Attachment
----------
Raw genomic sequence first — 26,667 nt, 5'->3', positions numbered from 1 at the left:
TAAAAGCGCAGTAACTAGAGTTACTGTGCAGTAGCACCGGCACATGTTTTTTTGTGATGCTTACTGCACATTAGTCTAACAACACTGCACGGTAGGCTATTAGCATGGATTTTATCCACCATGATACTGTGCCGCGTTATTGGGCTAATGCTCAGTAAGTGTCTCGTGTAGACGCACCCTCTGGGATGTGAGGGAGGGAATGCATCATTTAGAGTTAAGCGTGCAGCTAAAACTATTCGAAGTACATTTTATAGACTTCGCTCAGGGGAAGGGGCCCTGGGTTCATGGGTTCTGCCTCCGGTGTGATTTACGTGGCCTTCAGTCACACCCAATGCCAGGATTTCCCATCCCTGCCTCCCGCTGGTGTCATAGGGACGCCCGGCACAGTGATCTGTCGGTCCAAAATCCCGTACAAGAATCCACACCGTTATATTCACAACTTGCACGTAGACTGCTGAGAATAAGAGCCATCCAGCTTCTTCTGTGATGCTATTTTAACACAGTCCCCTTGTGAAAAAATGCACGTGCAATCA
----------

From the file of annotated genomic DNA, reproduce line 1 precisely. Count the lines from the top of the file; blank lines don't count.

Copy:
Raw genomic sequence first — 26,667 nt, 5'->3', positions numbered from 1 at the left: